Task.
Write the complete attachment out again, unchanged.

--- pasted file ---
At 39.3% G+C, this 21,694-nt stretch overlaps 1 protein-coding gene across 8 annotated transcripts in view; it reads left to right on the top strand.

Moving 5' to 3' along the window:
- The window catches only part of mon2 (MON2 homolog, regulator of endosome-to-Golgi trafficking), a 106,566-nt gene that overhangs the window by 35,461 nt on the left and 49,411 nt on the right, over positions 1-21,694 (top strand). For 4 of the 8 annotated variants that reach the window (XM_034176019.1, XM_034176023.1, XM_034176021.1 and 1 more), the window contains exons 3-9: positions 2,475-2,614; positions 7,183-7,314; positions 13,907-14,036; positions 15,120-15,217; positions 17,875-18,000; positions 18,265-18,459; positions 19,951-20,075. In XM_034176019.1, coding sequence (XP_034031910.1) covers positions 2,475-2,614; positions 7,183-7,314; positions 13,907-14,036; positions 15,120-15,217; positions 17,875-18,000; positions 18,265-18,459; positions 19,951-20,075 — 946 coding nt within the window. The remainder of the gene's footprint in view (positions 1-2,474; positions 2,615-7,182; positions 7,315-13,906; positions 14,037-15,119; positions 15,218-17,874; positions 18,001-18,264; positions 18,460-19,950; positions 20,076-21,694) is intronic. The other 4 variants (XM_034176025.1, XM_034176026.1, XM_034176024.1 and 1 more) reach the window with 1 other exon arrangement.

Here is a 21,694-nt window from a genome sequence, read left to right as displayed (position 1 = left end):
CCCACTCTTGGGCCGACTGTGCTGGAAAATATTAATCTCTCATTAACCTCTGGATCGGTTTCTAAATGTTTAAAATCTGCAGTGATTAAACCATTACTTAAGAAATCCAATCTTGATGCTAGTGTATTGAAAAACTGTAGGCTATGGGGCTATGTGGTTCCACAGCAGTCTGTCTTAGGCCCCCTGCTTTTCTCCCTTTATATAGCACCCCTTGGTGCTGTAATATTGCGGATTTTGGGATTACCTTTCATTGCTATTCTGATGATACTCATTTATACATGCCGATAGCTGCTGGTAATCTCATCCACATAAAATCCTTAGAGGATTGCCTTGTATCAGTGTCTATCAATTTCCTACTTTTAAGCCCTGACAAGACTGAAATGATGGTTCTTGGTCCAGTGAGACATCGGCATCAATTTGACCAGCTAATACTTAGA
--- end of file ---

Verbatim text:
At 39.3% G+C, this 21,694-nt stretch overlaps 1 protein-coding gene across 8 annotated transcripts in view; it reads left to right on the top strand.

Moving 5' to 3' along the window:
- The window catches only part of mon2 (MON2 homolog, regulator of endosome-to-Golgi trafficking), a 106,566-nt gene that overhangs the window by 35,461 nt on the left and 49,411 nt on the right, over positions 1-21,694 (top strand). For 4 of the 8 annotated variants that reach the window (XM_034176019.1, XM_034176023.1, XM_034176021.1 and 1 more), the window contains exons 3-9: positions 2,475-2,614; positions 7,183-7,314; positions 13,907-14,036; positions 15,120-15,217; positions 17,875-18,000; positions 18,265-18,459; positions 19,951-20,075. In XM_034176019.1, coding sequence (XP_034031910.1) covers positions 2,475-2,614; positions 7,183-7,314; positions 13,907-14,036; positions 15,120-15,217; positions 17,875-18,000; positions 18,265-18,459; positions 19,951-20,075 — 946 coding nt within the window. The remainder of the gene's footprint in view (positions 1-2,474; positions 2,615-7,182; positions 7,315-13,906; positions 14,037-15,119; positions 15,218-17,874; positions 18,001-18,264; positions 18,460-19,950; positions 20,076-21,694) is intronic. The other 4 variants (XM_034176025.1, XM_034176026.1, XM_034176024.1 and 1 more) reach the window with 1 other exon arrangement.

Here is a 21,694-nt window from a genome sequence, read left to right as displayed (position 1 = left end):
CCCACTCTTGGGCCGACTGTGCTGGAAAATATTAATCTCTCATTAACCTCTGGATCGGTTTCTAAATGTTTAAAATCTGCAGTGATTAAACCATTACTTAAGAAATCCAATCTTGATGCTAGTGTATTGAAAAACTGTAGGCTATGGGGCTATGTGGTTCCACAGCAGTCTGTCTTAGGCCCCCTGCTTTTCTCCCTTTATATAGCACCCCTTGGTGCTGTAATATTGCGGATTTTGGGATTACCTTTCATTGCTATTCTGATGATACTCATTTATACATGCCGATAGCTGCTGGTAATCTCATCCACATAAAATCCTTAGAGGATTGCCTTGTATCAGTGTCTATCAATTTCCTACTTTTAAGCCCTGACAAGACTGAAATGATGGTTCTTGGTCCAGTGAGACATCGGCATCAATTTGACCAGCTAATACTTAGA